Sarah Palin visits the Bay Area

October 5, 2008 12:00:00 AM PDT
A large crowd of supporters and protestors of Republican vice presidential nominee Gov. Sarah Palin turned out on the Peninsula for the Republican vice presidential candidate's only Bay Area appearance.

Just before arriving at a Bay Area fundraiser, Palin defended her comments made on Saturday when she accused Democratic presidential nominee Sen. Barack Obama of consorting with a terrorist.

"I think it's fair to talk about where Barack Obama kicked off his political career in this guy's living room. And he, of course, being associated with that group, a known domestic terrorist group," Palin said

Palin was referring to Obama's ties with Bill Ayers. Ayers was a founder of the Weather Underground, a radical group during the Vietnam War era. Obama was eight years old during that time. The senator and Ayers now live near each other in Chicago and both worked together at the same Chicago charity in the mid 1990s.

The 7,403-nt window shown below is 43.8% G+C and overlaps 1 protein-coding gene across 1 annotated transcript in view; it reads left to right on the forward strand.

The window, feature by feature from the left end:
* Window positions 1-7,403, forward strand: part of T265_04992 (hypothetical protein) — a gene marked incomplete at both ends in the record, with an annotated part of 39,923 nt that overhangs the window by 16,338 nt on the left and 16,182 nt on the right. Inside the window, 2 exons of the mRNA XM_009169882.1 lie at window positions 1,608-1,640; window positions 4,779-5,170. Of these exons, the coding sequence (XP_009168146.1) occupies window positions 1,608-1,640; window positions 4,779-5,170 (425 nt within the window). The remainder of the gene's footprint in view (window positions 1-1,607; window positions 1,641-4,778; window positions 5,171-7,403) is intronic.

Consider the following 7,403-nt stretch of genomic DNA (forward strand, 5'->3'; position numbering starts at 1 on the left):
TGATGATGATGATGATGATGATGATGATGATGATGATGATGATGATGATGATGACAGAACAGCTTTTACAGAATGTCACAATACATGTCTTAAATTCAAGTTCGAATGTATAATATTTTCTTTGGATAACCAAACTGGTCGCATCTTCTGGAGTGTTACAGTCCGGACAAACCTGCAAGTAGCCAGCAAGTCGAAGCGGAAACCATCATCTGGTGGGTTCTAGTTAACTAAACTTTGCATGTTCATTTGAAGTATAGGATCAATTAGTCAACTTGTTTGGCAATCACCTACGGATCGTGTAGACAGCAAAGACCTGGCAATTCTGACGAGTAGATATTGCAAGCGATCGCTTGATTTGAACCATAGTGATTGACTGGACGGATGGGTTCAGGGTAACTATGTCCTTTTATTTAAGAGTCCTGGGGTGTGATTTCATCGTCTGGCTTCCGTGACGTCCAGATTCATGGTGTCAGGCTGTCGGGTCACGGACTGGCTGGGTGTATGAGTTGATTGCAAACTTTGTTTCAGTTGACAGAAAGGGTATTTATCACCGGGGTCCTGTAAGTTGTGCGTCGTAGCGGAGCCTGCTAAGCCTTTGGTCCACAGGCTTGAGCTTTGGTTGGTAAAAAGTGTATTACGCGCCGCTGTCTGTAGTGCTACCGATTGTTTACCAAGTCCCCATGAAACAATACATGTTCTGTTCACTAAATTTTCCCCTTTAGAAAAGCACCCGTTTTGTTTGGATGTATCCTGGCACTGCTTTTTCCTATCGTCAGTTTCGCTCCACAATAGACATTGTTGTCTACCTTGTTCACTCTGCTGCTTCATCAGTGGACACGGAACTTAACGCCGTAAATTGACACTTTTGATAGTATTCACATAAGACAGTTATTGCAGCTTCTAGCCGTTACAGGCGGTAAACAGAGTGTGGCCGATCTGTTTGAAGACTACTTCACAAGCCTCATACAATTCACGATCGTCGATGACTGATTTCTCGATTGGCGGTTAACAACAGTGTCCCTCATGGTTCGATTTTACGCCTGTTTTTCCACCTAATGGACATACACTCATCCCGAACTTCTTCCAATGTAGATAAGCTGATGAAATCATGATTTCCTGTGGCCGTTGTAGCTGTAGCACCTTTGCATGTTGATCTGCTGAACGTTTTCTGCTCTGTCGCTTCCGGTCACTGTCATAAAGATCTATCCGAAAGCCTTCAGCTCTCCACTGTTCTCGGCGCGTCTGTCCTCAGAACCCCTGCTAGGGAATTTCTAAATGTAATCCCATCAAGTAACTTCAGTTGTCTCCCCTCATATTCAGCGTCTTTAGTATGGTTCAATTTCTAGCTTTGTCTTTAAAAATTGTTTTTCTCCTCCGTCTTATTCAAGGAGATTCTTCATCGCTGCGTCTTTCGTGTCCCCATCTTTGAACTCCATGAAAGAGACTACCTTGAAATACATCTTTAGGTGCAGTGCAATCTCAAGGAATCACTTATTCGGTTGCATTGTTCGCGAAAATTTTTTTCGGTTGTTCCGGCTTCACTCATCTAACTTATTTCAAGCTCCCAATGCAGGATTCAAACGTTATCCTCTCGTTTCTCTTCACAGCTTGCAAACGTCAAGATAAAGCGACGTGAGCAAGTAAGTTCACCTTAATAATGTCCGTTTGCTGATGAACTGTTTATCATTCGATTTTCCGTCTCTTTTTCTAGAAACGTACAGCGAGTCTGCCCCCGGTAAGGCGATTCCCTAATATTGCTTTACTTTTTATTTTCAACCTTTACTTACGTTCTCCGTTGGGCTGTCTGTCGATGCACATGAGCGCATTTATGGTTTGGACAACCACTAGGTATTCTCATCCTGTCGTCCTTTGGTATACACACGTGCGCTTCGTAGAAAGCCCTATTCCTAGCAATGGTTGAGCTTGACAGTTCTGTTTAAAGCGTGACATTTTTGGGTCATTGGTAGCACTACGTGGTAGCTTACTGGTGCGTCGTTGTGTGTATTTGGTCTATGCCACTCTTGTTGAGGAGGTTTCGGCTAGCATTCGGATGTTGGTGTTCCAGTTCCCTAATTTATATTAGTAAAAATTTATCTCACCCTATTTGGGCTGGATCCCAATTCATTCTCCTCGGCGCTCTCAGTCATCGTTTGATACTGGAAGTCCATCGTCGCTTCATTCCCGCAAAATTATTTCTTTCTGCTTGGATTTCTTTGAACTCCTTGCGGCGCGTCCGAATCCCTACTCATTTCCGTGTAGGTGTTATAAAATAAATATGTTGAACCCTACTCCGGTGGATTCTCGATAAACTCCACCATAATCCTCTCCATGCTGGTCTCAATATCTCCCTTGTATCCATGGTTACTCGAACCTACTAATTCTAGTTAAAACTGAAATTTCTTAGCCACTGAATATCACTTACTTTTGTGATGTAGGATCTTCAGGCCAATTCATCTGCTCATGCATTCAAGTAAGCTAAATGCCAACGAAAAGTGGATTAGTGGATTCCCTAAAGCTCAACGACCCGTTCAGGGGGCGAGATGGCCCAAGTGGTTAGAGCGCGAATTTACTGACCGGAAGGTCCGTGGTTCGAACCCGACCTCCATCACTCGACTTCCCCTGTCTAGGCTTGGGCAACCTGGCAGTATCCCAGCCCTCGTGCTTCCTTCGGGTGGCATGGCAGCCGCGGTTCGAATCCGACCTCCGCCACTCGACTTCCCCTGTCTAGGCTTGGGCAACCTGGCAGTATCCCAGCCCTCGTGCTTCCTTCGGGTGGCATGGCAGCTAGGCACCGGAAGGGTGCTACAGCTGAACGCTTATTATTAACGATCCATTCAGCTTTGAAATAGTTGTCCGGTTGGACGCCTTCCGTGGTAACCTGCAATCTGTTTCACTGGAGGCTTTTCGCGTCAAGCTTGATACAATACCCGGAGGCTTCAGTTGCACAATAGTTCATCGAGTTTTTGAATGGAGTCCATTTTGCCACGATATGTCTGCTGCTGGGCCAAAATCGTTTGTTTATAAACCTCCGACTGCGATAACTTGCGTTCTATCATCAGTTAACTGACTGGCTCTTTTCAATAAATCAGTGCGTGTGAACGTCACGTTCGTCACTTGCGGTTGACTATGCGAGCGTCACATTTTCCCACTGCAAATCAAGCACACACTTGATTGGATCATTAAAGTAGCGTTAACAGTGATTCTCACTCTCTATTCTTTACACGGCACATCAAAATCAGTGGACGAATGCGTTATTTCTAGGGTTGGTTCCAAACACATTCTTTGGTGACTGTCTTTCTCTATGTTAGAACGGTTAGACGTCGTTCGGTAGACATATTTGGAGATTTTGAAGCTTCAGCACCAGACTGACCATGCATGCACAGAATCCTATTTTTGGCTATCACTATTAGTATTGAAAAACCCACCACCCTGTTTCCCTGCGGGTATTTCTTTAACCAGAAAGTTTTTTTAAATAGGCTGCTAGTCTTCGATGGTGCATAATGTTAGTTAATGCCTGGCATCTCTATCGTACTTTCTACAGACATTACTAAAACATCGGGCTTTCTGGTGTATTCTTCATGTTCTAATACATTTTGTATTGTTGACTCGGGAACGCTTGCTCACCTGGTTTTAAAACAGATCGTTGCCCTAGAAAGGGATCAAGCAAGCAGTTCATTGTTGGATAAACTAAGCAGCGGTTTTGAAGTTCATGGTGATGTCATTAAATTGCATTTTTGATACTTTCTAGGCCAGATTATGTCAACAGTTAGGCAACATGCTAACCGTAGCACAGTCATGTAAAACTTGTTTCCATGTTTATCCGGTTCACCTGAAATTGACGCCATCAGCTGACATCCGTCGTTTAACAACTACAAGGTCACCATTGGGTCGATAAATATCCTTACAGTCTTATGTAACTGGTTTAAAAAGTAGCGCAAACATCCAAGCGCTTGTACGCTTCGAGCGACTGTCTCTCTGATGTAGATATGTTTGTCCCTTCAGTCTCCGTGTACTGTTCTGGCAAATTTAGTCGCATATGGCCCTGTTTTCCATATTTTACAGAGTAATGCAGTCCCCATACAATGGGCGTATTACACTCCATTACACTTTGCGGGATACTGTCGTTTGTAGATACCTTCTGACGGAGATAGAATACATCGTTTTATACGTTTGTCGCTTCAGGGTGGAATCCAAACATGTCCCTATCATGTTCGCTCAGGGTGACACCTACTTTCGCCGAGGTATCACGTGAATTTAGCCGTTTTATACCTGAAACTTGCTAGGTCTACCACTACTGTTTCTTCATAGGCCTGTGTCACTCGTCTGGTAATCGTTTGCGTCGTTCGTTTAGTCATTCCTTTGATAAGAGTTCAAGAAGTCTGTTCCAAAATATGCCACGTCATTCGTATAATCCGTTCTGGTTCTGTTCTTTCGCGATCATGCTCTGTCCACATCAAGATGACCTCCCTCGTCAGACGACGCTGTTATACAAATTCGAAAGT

Sunday morning, Palin arrived for a fundraiser at the Hyatt Regency in Burlingame. The streets were lined with a few hundred equally divided and vocal Obama and McCain supporters. Obama supporters thought that Palin's attack Saturday was a sign of McCain's failing campaign.

"I think it's a desperation attack on Obama," said Kathy Lanahan, an Obama supporter.

"It's not an attack. It's an expression of 'we gotta know who we're supporting,'" said McCain supporter Leo Locayo who believes Palin was correct in her criticism of Obama's associations.

Sunday's event was attended by some 600 to 800 people. Locayo says this event will line the Republican coffers for the few weeks left of the race.

"I won't give you a figure, but it's in the millions and it's necessary to take the message to the people and that's what it's all about," said Locayo

Political science associate professor Melissa Michaelson says to be prepared. This kind of attack rhetoric will grow even hotter as we approach the election.

"This is all very predictable. It's the right time in the campaign to go on the attack," said Michaelson.


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